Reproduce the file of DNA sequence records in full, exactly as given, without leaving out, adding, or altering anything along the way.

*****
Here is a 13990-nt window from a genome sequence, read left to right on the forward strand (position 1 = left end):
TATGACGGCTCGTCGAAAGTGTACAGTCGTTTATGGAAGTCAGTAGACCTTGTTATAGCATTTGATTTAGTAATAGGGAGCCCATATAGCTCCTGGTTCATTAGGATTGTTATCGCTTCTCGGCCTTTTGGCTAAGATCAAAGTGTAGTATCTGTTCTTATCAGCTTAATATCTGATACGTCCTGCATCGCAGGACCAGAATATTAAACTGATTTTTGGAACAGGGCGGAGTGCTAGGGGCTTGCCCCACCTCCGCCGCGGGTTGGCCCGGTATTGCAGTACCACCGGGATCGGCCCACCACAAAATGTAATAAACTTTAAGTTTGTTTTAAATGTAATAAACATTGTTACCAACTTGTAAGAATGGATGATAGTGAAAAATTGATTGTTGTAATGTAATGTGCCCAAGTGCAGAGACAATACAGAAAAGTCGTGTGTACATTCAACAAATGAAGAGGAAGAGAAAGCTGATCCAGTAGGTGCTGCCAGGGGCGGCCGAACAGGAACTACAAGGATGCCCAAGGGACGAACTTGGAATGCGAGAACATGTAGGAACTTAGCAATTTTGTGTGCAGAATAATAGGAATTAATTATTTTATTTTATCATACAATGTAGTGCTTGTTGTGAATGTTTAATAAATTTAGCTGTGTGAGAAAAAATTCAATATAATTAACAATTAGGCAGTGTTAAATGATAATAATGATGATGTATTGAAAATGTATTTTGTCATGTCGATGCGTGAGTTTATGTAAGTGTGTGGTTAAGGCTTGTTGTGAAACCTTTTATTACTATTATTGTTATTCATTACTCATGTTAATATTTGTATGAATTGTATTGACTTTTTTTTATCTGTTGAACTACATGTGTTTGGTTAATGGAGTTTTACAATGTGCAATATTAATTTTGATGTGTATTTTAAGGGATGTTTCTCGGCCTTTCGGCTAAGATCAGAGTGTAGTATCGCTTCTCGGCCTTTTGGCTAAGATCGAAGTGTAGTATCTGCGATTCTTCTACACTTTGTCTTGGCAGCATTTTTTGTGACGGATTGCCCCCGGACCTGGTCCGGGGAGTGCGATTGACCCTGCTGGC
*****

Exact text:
Here is a 13990-nt window from a genome sequence, read left to right on the forward strand (position 1 = left end):
TATGACGGCTCGTCGAAAGTGTACAGTCGTTTATGGAAGTCAGTAGACCTTGTTATAGCATTTGATTTAGTAATAGGGAGCCCATATAGCTCCTGGTTCATTAGGATTGTTATCGCTTCTCGGCCTTTTGGCTAAGATCAAAGTGTAGTATCTGTTCTTATCAGCTTAATATCTGATACGTCCTGCATCGCAGGACCAGAATATTAAACTGATTTTTGGAACAGGGCGGAGTGCTAGGGGCTTGCCCCACCTCCGCCGCGGGTTGGCCCGGTATTGCAGTACCACCGGGATCGGCCCACCACAAAATGTAATAAACTTTAAGTTTGTTTTAAATGTAATAAACATTGTTACCAACTTGTAAGAATGGATGATAGTGAAAAATTGATTGTTGTAATGTAATGTGCCCAAGTGCAGAGACAATACAGAAAAGTCGTGTGTACATTCAACAAATGAAGAGGAAGAGAAAGCTGATCCAGTAGGTGCTGCCAGGGGCGGCCGAACAGGAACTACAAGGATGCCCAAGGGACGAACTTGGAATGCGAGAACATGTAGGAACTTAGCAATTTTGTGTGCAGAATAATAGGAATTAATTATTTTATTTTATCATACAATGTAGTGCTTGTTGTGAATGTTTAATAAATTTAGCTGTGTGAGAAAAAATTCAATATAATTAACAATTAGGCAGTGTTAAATGATAATAATGATGATGTATTGAAAATGTATTTTGTCATGTCGATGCGTGAGTTTATGTAAGTGTGTGGTTAAGGCTTGTTGTGAAACCTTTTATTACTATTATTGTTATTCATTACTCATGTTAATATTTGTATGAATTGTATTGACTTTTTTTTATCTGTTGAACTACATGTGTTTGGTTAATGGAGTTTTACAATGTGCAATATTAATTTTGATGTGTATTTTAAGGGATGTTTCTCGGCCTTTCGGCTAAGATCAGAGTGTAGTATCGCTTCTCGGCCTTTTGGCTAAGATCGAAGTGTAGTATCTGCGATTCTTCTACACTTTGTCTTGGCAGCATTTTTTGTGACGGATTGCCCCCGGACCTGGTCCGGGGAGTGCGATTGACCCTGCTGGC